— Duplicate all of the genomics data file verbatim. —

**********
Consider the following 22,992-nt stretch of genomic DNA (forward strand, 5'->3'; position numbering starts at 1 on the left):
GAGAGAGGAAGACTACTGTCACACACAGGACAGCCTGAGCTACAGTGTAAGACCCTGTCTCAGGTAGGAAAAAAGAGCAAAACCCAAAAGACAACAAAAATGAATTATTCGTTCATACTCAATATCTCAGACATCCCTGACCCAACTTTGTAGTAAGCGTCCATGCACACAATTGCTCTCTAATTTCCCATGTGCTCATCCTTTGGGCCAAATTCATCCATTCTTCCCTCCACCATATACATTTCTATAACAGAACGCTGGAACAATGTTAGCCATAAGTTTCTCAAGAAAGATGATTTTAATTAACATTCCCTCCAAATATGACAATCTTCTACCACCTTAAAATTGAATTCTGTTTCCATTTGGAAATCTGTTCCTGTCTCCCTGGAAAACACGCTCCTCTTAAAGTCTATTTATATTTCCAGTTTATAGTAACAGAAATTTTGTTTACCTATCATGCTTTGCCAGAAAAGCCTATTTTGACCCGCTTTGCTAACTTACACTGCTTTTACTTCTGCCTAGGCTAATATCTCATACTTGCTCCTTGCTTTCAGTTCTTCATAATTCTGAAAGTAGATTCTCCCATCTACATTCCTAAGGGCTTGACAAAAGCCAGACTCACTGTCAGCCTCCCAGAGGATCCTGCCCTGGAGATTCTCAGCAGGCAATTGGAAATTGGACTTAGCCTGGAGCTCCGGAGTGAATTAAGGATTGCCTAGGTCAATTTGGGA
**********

Consider the following 22,992-nt stretch of genomic DNA (forward strand, 5'->3'; position numbering starts at 1 on the left):
GAGAGAGGAAGACTACTGTCACACACAGGACAGCCTGAGCTACAGTGTAAGACCCTGTCTCAGGTAGGAAAAAAGAGCAAAACCCAAAAGACAACAAAAATGAATTATTCGTTCATACTCAATATCTCAGACATCCCTGACCCAACTTTGTAGTAAGCGTCCATGCACACAATTGCTCTCTAATTTCCCATGTGCTCATCCTTTGGGCCAAATTCATCCATTCTTCCCTCCACCATATACATTTCTATAACAGAACGCTGGAACAATGTTAGCCATAAGTTTCTCAAGAAAGATGATTTTAATTAACATTCCCTCCAAATATGACAATCTTCTACCACCTTAAAATTGAATTCTGTTTCCATTTGGAAATCTGTTCCTGTCTCCCTGGAAAACACGCTCCTCTTAAAGTCTATTTATATTTCCAGTTTATAGTAACAGAAATTTTGTTTACCTATCATGCTTTGCCAGAAAAGCCTATTTTGACCCGCTTTGCTAACTTACACTGCTTTTACTTCTGCCTAGGCTAATATCTCATACTTGCTCCTTGCTTTCAGTTCTTCATAATTCTGAAAGTAGATTCTCCCATCTACATTCCTAAGGGCTTGACAAAAGCCAGACTCACTGTCAGCCTCCCAGAGGATCCTGCCCTGGAGATTCTCAGCAGGCAATTGGAAATTGGACTTAGCCTGGAGCTCCGGAGTGAATTAAGGATTGCCTAGGTCAATTTGGGA